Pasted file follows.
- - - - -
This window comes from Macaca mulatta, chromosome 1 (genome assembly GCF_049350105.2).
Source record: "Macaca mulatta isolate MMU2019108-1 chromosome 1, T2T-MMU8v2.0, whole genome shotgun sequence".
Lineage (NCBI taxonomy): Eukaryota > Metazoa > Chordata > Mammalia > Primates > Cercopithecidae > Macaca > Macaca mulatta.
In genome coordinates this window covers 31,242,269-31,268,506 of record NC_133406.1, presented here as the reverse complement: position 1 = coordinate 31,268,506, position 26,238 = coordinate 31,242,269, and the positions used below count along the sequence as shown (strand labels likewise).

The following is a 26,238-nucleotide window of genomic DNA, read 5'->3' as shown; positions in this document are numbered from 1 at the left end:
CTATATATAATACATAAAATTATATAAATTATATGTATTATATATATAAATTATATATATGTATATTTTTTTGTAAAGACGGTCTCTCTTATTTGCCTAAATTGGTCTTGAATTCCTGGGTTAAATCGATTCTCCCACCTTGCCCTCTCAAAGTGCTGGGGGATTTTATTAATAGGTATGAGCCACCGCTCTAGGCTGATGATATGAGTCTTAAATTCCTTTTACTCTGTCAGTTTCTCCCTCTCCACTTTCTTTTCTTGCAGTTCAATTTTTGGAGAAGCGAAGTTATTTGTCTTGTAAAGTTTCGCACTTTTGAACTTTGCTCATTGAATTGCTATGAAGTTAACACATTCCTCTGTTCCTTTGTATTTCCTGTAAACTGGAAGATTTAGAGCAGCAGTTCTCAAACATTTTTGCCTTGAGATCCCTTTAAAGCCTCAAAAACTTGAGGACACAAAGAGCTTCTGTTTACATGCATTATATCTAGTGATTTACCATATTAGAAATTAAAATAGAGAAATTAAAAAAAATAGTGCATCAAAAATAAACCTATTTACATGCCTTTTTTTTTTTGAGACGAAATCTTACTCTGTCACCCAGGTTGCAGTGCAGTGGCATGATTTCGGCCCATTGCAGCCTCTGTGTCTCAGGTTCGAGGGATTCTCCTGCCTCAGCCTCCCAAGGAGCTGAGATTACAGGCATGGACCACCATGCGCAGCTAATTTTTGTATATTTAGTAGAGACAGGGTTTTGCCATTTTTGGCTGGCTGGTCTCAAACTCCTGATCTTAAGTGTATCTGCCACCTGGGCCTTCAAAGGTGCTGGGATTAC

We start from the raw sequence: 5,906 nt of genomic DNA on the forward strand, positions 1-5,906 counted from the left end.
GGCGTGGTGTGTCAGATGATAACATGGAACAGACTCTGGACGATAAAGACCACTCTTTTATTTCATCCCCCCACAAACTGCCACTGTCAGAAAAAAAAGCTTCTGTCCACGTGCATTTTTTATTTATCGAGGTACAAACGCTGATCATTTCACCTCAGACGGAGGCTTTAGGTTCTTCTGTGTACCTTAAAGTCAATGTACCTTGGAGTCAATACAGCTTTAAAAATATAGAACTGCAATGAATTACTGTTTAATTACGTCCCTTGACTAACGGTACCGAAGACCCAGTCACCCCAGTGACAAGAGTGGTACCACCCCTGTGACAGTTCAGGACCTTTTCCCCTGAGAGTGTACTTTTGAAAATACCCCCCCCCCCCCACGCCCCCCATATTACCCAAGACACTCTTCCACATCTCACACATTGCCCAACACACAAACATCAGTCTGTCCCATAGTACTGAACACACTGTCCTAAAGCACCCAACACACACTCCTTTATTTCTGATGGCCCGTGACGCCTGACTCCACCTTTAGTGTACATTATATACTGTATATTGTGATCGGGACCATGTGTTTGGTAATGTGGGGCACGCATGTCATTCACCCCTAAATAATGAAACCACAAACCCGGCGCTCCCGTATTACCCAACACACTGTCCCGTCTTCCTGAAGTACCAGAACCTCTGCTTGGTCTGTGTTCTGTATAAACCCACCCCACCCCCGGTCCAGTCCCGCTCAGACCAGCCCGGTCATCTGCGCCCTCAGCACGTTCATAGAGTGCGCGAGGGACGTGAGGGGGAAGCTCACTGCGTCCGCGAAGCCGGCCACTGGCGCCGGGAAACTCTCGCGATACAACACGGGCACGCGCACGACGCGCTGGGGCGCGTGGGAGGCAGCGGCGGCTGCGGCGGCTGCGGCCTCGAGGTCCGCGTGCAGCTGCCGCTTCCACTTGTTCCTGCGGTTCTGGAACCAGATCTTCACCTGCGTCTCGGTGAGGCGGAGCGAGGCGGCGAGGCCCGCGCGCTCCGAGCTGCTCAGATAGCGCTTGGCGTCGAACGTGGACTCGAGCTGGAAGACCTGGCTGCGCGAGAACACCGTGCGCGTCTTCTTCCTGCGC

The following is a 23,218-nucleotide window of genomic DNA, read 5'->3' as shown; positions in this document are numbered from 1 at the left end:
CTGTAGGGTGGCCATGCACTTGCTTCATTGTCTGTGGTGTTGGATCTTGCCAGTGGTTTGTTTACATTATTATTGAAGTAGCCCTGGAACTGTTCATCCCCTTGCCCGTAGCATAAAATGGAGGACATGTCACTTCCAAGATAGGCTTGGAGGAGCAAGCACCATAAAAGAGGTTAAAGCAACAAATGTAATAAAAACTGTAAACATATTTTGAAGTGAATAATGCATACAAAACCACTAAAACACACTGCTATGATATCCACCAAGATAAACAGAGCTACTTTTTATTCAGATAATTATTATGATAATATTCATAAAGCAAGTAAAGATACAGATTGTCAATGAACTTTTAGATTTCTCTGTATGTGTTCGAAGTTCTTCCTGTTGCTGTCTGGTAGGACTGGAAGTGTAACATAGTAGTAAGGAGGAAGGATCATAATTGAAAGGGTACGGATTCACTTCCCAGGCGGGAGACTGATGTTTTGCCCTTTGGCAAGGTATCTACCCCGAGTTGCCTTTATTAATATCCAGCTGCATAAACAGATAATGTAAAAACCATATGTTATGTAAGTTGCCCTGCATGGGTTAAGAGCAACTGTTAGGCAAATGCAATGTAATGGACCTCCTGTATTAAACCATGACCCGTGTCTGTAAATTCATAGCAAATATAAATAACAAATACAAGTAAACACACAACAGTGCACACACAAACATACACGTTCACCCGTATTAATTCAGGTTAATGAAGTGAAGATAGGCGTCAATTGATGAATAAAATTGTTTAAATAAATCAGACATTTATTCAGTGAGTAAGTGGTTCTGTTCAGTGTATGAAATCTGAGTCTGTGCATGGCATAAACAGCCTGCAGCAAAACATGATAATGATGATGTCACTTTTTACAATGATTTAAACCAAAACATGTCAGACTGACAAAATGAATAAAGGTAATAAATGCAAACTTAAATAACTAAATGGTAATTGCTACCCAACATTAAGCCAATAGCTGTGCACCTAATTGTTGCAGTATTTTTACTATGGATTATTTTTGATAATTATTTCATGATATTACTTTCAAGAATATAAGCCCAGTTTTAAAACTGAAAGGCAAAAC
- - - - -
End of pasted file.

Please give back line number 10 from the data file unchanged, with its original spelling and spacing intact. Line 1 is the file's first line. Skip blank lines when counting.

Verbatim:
CTGTAGGGTGGCCATGCACTTGCTTCATTGTCTGTGGTGTTGGATCTTGCCAGTGGTTTGTTTACATTATTATTGAAGTAGCCCTGGAACTGTTCATCCCCTTGCCCGTAGCATAAAATGGAGGACATGTCACTTCCAAGATAGGCTTGGAGGAGCAAGCACCATAAAAGAGGTTAAAGCAACAAATGTAATAAAAACTGTAAACATATTTTGAAGTGAATAATGCATACAAAACCACTAAAACACACTGCTATGATATCCACCAAGATAAACAGAGCTACTTTTTATTCAGATAATTATTATGATAATATTCATAAAGCAAGTAAAGATACAGATTGTCAATGAACTTTTAGATTTCTCTGTATGTGTTCGAAGTTCTTCCTGTTGCTGTCTGGTAGGACTGGAAGTGTAACATAGTAGTAAGGAGGAAGGATCATAATTGAAAGGGTACGGATTCACTTCCCAGGCGGGAGACTGATGTTTTGCCCTTTGGCAAGGTATCTACCCCGAGTTGCCTTTATTAATATCCAGCTGCATAAACAGATAATGTAAAAACCATATGTTATGTAAGTTGCCCTGCATGGGTTAAGAGCAACTGTTAGGCAAATGCAATGTAATGGACCTCCTGTATTAAACCATGACCCGTGTCTGTAAATTCATAGCAAATATAAATAACAAATACAAGTAAACACACAACAGTGCACACACAAACATACACGTTCACCCGTATTAATTCAGGTTAATGAAGTGAAGATAGGCGTCAATTGATGAATAAAATTGTTTAAATAAATCAGACATTTATTCAGTGAGTAAGTGGTTCTGTTCAGTGTATGAAATCTGAGTCTGTGCATGGCATAAACAGCCTGCAGCAAAACATGATAATGATGATGTCACTTTTTACAATGATTTAAACCAAAACATGTCAGACTGACAAAATGAATAAAGGTAATAAATGCAAACTTAAATAACTAAATGGTAATTGCTACCCAACATTAAGCCAATAGCTGTGCACCTAATTGTTGCAGTATTTTTACTATGGATTATTTTTGATAATTATTTCATGATATTACTTTCAAGAATATAAGCCCAGTTTTAAAACTGAAAGGCAAAAC